Dreams and Visions, Muslims’ Miraculous Journey to Jesus by Rick Kronk (Italy: Destiny Image Europe, 2010), pp. 185, paper $11.69.
It is widely reported today that many Muslim people are coming to Christ as a direct result of dreams and visions apparently given to them by the Lord. Rick Kronk, who has spent 20 years ministering to Islamic people, believes these reports are legitimate and has written this book in an attempt to prove his thesis.
Kronk begins his book with a story of one Muslim who was converted through dreams. This is followed by a brief but helpful chapter on the history of Islam and an overview of its core doctrinal beliefs. Kronk offers a 2009 report claiming that there are now 1.57 billion Muslims in the world or 23% of the world’s population (p. 31). Without question Islam has caught the attention of the world and its influence is undeniable. Yet the author believes many Muslims are also coming to salvation these days and, of the ones who do, between 25-45% do so, at least in part, because of a divinely given dream or vision (p. 46). That such is the case would not surprise former Muslims who are now Christians and apparently should not surprise anyone else, for dreams and visions have always played a vital role in Islamic life (pp. 65-67). It was as a direct result of visions that Muhammad founded the religion and dreams have been sought, encouraged and interpreted ever since. Islam, especially on a popular level, simply could not exist without dreams and visions. In the best two paragraphs of the book, Kronk references the analysis of Bill Musk whose research suggest that deistic religions, such as Islam (which believe in a powerful but distant deity who is not involved in everyday life), produces followers who are:
emotionally driven to invent a so-called “intermediate reality” because of their dissatisfaction with being out of touch with a deistic god. This intermediate reality is often filled with numerous categories of quasi-divine beings and superstitious rituals intended to give meaning to and answer the questions of the everyday routine of life…Because the primary tenets of the Islam are built upon the dual understanding of the extreme transcendence of Allah and the ultimate submission of humankind, the Islamic faith becomes a natural breeding ground for intermediate, superstitious and folk elements of which dreams and visions are primary (p. 71).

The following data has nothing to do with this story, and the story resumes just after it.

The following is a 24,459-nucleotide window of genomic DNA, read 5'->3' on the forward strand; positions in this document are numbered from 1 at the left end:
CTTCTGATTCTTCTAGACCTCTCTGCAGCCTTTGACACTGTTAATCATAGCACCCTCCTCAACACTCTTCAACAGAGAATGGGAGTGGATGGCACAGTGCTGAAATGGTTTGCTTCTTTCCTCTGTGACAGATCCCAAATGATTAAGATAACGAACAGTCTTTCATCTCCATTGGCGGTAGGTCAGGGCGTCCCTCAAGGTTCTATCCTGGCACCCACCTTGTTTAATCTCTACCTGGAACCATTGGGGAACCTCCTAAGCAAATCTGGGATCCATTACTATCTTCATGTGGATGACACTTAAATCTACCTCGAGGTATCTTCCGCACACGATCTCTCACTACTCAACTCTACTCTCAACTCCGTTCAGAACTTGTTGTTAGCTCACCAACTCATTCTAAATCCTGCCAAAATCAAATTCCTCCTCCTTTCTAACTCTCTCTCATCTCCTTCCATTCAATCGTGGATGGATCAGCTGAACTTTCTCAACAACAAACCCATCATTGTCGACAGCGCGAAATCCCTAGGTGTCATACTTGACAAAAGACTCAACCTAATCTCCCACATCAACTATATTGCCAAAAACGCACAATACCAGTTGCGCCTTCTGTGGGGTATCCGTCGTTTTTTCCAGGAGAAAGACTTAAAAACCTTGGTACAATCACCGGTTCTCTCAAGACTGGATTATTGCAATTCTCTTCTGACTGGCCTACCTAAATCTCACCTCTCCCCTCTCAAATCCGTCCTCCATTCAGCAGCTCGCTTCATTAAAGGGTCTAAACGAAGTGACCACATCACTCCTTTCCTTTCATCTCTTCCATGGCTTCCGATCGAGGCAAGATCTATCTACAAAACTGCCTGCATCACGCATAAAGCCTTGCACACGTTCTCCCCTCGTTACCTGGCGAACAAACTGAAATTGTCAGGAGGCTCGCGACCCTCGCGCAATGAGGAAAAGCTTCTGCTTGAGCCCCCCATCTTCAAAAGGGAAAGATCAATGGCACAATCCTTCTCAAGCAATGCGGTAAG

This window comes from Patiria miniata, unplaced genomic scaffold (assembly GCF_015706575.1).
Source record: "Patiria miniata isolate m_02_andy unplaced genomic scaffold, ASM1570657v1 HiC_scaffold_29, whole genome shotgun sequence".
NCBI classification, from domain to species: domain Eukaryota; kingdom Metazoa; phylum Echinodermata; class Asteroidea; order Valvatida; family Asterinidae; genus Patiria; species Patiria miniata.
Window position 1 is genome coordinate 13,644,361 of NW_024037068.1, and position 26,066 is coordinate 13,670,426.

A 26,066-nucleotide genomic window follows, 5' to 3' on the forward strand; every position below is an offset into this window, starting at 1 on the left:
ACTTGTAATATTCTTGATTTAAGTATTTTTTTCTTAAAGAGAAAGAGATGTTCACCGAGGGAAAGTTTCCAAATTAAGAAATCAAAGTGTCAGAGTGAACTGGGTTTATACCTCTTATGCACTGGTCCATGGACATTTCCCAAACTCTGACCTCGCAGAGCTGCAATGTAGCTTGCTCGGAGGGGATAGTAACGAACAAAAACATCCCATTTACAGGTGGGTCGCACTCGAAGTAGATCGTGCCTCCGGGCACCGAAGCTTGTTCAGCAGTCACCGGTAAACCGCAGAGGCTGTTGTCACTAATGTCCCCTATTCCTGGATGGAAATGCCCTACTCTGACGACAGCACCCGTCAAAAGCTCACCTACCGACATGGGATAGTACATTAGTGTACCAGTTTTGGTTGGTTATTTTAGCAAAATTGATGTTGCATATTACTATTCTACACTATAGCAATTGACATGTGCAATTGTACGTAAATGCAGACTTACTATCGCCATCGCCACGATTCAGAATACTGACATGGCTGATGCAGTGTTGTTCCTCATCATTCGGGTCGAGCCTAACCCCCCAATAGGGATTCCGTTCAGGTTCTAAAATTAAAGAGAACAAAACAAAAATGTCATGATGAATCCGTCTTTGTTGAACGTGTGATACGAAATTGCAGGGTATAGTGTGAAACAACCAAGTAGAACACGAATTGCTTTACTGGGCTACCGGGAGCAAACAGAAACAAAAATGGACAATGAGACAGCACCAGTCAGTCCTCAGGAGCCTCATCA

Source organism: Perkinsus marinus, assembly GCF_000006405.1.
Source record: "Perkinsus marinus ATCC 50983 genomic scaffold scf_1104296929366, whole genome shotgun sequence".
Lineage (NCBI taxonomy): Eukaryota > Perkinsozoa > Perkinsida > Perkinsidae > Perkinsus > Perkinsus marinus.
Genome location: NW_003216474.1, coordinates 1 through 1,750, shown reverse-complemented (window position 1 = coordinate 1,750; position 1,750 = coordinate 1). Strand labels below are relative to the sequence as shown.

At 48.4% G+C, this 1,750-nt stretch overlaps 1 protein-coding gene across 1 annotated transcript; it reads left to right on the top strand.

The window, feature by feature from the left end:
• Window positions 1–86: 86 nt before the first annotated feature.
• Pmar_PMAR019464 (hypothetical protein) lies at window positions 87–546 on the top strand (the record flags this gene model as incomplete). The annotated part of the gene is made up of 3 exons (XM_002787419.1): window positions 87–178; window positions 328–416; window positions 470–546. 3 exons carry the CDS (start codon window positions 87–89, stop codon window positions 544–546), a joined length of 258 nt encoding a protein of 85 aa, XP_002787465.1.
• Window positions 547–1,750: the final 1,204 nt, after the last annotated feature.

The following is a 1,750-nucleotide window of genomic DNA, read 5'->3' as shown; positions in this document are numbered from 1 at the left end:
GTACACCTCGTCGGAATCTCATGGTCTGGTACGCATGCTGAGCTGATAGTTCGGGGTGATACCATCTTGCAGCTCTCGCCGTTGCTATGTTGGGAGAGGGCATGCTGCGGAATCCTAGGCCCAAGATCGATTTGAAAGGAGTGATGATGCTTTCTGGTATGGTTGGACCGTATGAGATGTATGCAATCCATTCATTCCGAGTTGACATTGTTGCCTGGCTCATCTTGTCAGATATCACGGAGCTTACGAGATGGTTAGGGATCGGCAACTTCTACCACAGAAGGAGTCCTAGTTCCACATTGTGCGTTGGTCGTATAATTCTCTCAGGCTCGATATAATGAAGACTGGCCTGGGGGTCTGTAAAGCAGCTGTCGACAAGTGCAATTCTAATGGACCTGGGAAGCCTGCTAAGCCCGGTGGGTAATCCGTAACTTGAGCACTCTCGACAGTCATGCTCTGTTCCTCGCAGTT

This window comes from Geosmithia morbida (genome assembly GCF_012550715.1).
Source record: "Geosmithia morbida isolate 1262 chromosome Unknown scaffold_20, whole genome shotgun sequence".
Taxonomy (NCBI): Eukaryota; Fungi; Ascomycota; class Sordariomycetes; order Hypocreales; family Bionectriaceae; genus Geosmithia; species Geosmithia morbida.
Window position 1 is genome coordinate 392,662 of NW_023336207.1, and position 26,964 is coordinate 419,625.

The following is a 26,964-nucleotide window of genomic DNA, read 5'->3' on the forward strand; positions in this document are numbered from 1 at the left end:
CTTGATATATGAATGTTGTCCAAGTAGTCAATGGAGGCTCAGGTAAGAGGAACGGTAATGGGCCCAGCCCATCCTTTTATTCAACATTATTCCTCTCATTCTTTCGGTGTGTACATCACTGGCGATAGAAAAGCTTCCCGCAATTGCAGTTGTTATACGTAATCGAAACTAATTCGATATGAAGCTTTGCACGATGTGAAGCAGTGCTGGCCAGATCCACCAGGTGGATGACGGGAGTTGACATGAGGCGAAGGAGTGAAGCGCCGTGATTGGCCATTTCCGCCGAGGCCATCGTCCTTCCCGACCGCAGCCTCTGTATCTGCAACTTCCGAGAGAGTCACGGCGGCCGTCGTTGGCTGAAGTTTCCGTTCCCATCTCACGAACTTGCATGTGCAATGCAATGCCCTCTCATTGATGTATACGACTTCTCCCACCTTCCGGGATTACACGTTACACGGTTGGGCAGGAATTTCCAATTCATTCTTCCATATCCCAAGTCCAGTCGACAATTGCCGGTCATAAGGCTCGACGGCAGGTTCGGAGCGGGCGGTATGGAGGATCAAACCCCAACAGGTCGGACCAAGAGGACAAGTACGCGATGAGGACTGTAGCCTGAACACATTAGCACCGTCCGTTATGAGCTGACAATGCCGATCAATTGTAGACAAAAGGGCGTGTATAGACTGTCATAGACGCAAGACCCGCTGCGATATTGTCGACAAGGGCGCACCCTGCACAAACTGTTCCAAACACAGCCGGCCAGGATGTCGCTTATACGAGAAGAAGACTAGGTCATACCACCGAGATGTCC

This is an insightful analysis, one that Kronk apparently sees as valid when related to dreams promoting the Islamic faith. But the author accepts the dreams of Muslims which have Christian connotations as being from God. He spends the bulk of his book attempting to prove this theory using a variety of evidences:
• Anecdotal experiences: This is Kronk’s primary “proof” and he fills his book with such stories. He never attempts to address the fact that virtually every religion in the world and every cult and “ism” makes the same claims, and thus dreams and visions can never form the basis of our faith. Nevertheless, he closes his book with the assurance that it is “undeniable” that the reported dreams and visions are coming from God (see pp. 95-110, 164).
• Our Western worldview has preconditioned us to reject the supernatural and that must be changed. (pp. 12, 67, 74, 79, 84-85, 143, 152, 163). By Western worldview Kronk is referring to a purely secular, naturalistic, postmodern understanding of life. He contrasts the Western worldview with that of Islam and Scripture (pp. 76-79), and determines that the Islamic worldview is more in line with God’s Word. Unfortunately, while the author offers strong criticisms of Western thought and calls for Westerners to change their paradigm, he never does the same for Islamic thought. Instead, if we want to evangelize Muslims it is essential, he believes, to contextualize the gospel to accommodate the Islamic worldview (pp. 73, 92-93, 163-164). That is, we must abandon the Western worldview and accept an Islamic one. This can only be acceptable to Christians if the Islamic worldview is in line with the biblical worldview. This leads to Kronk’s next two pieces of evidence.
• The early church believed that dreams and visions were a reliable means of revelation. This was not changed until Thomas Aquinas, who in Kronk’s view was wrong (p. 79). Further, even some within the Western system have seen the importance of dreams including, of all people, Sigmund Freud and Carl Jung (pp. 86-93, 135). So, apparently, given that Western psychology agrees with Islamic thought, Christians should too. Kronk even offers a misguided attempt to force Francis Schaeffer into this camp (pp. 80-85). Schaeffer would not be supportive, however, of Kronk’s use of him as a proponent of dreams and visions. In How Should We Then Live, he writes,
The next accepted version in the Western life in the area of nonreason was the religious experience of Hinduism and Buddhism. This grasping for a nonrational meaning to life and values is the central reason that these Eastern religious are so popular in the West today. Goethe, Wagner, and others had opened the door to Eastern thinking with their vague pantheism. But it came flood-like into the West with Huxley and the emphasis on drugs, for it followed naturally in the line of what people had been putting into the area of nonreason in the hope of finding meaning and values. Young people (and older ones) tried the drug trip and then turned to the Eastern religious trip. Both seek truth inside one’s own head and both negate reason. (The Complete Works of Francis A. Schaeffer, Vol I. p.186).
• The Bible often demonstrates God speaking through dreams and visions and there is no reason He would not do the same today (pp. 111-135).